Another Perspective on the Value of Privacy
But while Descartes’s overall view has been rightly rejected, there is something profoundly right about the connection between privacy and the self, something that recent events should cause us to appreciate. What is right about it, in my view, is that to be an autonomous person is to be capable of having privileged access (in the two senses defined above) to information about your psychological profile your hopes, dreams, beliefs and fears. A capacity for privacy is a necessary condition of autonomous personhood.
To get a sense of what I mean, imagine that I could telepathically read all your conscious and unconscious thoughts and feelings—I could know about them in as much detail as you know about them yourself—and further, that you could not, in any way, control my access. You don’t, in other words, share your thoughts with me; I take them. The power I would have over you would of course be immense. Not only could you not hide from me, I would know instantly a great amount about how the outside world affects you, what scares you, what makes you act in the ways you do. And that means I could not only know what you think, I could to a large extent control what you do.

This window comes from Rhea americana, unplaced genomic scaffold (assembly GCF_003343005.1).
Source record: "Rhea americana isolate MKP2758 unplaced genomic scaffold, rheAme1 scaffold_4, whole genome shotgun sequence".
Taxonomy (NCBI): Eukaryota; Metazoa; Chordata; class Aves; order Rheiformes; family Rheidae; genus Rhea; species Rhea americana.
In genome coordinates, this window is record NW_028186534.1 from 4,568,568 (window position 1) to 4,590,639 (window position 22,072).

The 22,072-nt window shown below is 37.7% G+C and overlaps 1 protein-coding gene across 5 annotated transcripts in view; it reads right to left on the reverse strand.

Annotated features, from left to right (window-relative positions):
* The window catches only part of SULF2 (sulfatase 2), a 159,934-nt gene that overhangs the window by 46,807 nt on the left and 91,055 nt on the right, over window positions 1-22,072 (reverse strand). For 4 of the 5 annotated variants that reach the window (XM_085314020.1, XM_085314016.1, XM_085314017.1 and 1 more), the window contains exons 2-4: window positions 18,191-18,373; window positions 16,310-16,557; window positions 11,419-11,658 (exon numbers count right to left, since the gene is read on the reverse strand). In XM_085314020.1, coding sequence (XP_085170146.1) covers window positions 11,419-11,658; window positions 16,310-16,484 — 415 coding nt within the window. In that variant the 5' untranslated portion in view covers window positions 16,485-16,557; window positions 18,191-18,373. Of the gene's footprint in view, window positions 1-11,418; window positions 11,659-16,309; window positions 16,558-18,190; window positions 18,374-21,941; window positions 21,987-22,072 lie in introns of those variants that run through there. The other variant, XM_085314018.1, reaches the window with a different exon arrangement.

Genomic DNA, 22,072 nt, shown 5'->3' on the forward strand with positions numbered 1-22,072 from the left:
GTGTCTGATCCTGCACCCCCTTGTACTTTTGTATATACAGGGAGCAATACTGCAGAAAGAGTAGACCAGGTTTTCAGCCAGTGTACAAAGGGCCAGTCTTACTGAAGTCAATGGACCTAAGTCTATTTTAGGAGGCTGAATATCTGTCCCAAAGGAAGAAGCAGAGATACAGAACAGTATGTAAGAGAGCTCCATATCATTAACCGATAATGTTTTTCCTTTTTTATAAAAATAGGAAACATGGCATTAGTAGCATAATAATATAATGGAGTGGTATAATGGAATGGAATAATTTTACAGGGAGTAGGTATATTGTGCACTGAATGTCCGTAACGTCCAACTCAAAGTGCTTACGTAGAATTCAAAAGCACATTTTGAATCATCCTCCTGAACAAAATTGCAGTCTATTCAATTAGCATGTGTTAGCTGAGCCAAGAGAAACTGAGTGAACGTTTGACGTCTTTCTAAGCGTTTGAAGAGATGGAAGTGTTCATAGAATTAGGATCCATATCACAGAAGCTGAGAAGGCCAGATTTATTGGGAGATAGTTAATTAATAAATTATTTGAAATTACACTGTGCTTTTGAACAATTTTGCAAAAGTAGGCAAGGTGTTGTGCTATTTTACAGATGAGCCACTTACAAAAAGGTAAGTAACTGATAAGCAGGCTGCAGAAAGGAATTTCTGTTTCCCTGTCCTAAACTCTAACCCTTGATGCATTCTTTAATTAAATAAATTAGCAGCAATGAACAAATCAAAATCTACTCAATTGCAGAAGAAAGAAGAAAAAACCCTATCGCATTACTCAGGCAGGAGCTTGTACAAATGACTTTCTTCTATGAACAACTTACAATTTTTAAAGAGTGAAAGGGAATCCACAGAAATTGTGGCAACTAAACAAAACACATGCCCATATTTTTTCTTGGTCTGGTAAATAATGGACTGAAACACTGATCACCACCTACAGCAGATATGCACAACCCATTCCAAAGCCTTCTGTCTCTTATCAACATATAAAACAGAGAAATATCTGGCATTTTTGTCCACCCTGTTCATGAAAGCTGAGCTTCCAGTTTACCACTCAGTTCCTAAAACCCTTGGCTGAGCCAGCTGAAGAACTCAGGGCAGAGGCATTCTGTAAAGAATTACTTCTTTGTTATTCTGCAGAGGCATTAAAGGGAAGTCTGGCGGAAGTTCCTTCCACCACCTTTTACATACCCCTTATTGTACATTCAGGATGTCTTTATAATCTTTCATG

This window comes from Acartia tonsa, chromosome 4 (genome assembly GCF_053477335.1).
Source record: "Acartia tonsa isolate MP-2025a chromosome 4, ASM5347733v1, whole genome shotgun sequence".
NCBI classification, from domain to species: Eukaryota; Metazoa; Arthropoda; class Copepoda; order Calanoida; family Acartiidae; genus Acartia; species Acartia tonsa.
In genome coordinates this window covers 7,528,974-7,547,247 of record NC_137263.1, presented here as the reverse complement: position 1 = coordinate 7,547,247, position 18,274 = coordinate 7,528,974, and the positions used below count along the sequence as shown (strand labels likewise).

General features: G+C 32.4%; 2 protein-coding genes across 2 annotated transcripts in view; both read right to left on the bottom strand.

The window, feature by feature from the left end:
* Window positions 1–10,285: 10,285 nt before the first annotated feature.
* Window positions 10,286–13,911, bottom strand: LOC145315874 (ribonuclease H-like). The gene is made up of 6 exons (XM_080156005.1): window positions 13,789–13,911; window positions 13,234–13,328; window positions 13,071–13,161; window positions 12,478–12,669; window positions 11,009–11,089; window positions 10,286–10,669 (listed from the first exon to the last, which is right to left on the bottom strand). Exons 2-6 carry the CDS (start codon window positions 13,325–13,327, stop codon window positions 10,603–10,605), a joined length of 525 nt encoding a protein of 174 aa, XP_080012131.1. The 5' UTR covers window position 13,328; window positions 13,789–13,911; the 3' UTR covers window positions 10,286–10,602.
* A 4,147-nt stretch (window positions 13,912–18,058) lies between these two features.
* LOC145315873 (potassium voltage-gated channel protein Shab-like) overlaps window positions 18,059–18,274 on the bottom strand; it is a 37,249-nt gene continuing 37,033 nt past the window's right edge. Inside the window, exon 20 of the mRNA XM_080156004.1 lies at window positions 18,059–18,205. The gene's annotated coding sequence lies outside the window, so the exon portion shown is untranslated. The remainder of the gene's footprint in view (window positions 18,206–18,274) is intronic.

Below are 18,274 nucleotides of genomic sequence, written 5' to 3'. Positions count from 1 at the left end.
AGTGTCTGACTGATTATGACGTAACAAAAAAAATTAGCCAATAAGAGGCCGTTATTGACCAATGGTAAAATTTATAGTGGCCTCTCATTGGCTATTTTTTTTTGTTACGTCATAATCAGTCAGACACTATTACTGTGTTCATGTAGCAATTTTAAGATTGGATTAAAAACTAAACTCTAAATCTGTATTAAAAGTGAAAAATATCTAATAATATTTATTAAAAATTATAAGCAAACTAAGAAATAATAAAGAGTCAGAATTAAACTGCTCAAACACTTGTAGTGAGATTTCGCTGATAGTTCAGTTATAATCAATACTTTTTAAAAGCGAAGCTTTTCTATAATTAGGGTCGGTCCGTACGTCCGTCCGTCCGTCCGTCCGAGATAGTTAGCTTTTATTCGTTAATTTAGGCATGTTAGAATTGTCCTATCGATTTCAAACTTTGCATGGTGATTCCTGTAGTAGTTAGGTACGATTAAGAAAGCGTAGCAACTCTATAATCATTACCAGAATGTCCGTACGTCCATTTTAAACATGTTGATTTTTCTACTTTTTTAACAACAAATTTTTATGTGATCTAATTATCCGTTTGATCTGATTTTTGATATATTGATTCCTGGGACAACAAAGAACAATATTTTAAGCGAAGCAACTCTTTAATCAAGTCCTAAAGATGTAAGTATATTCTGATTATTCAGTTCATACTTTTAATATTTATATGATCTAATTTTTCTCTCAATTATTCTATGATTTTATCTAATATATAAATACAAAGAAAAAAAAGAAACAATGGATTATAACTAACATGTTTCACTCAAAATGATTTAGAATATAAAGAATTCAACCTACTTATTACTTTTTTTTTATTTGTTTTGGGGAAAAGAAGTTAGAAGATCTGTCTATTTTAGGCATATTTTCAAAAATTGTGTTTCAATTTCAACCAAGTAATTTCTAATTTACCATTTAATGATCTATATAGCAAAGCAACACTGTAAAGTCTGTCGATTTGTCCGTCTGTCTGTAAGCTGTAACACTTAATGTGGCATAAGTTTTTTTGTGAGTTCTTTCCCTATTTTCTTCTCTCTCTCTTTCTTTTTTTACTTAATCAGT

That is the political worry about the loss of privacy: it threatens a loss of freedom. And the worry, of course, is not merely theoretical. Targeted ad programs, like Google’s, which track your Internet searches for the purpose of sending you ads that reflect your interests can create deeply complex psychological profiles—especially when one conducts searches for emotional or personal advice information: Am I gay? What is terrorism? What is atheism? If the government or some entity should request the identity of the person making these searches for national security purposes, we’d be on the way to having a real-world version of our thought experiment.
But the loss of privacy doesn’t just threaten political freedom. Return for a moment to our thought experiment where I telepathically know all your thoughts whether you like it or not From my perspective, the perspective of the knower—your existence as a distinct person would begin to shrink. Our relationship would be so lopsided that there might cease to be, at least to me, anything subjective about you. As I learn what reactions you will have to stimuli, why you do what you do, you will become like any other object to be manipulated. You would be, as we say, dehumanized.